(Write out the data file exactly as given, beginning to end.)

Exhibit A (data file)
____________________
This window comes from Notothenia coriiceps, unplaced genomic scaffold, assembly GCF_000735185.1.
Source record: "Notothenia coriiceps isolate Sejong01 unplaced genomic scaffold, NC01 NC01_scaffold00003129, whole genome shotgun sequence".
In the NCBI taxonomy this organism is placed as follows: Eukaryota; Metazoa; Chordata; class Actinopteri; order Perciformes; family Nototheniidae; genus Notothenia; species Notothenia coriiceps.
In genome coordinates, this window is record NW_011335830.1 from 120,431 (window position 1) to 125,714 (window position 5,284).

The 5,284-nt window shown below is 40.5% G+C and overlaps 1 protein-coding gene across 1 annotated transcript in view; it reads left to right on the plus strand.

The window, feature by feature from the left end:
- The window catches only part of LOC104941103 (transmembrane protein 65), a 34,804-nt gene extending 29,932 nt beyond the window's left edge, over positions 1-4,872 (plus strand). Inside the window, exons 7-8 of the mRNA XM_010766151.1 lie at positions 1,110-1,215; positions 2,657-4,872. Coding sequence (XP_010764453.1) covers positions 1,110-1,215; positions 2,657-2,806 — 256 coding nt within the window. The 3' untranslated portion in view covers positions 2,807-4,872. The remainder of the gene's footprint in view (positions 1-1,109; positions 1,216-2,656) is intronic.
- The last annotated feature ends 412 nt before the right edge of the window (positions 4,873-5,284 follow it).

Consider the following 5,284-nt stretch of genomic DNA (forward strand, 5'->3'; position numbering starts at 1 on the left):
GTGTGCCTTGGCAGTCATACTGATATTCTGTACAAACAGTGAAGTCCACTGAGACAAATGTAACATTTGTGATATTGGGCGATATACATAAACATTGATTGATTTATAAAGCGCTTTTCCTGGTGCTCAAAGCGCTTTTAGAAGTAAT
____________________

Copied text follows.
This window comes from Notothenia coriiceps, unplaced genomic scaffold, assembly GCF_000735185.1.
Source record: "Notothenia coriiceps isolate Sejong01 unplaced genomic scaffold, NC01 NC01_scaffold00003129, whole genome shotgun sequence".
In the NCBI taxonomy this organism is placed as follows: Eukaryota; Metazoa; Chordata; class Actinopteri; order Perciformes; family Nototheniidae; genus Notothenia; species Notothenia coriiceps.
In genome coordinates, this window is record NW_011335830.1 from 120,431 (window position 1) to 125,714 (window position 5,284).

The 5,284-nt window shown below is 40.5% G+C and overlaps 1 protein-coding gene across 1 annotated transcript in view; it reads left to right on the plus strand.

The window, feature by feature from the left end:
- The window catches only part of LOC104941103 (transmembrane protein 65), a 34,804-nt gene extending 29,932 nt beyond the window's left edge, over positions 1-4,872 (plus strand). Inside the window, exons 7-8 of the mRNA XM_010766151.1 lie at positions 1,110-1,215; positions 2,657-4,872. Coding sequence (XP_010764453.1) covers positions 1,110-1,215; positions 2,657-2,806 — 256 coding nt within the window. The 3' untranslated portion in view covers positions 2,807-4,872. The remainder of the gene's footprint in view (positions 1-1,109; positions 1,216-2,656) is intronic.
- The last annotated feature ends 412 nt before the right edge of the window (positions 4,873-5,284 follow it).

Consider the following 5,284-nt stretch of genomic DNA (forward strand, 5'->3'; position numbering starts at 1 on the left):
GTGTGCCTTGGCAGTCATACTGATATTCTGTACAAACAGTGAAGTCCACTGAGACAAATGTAACATTTGTGATATTGGGCGATATACATAAACATTGATTGATTTATAAAGCGCTTTTCCTGGTGCTCAAAGCGCTTTTAGAAGTAAT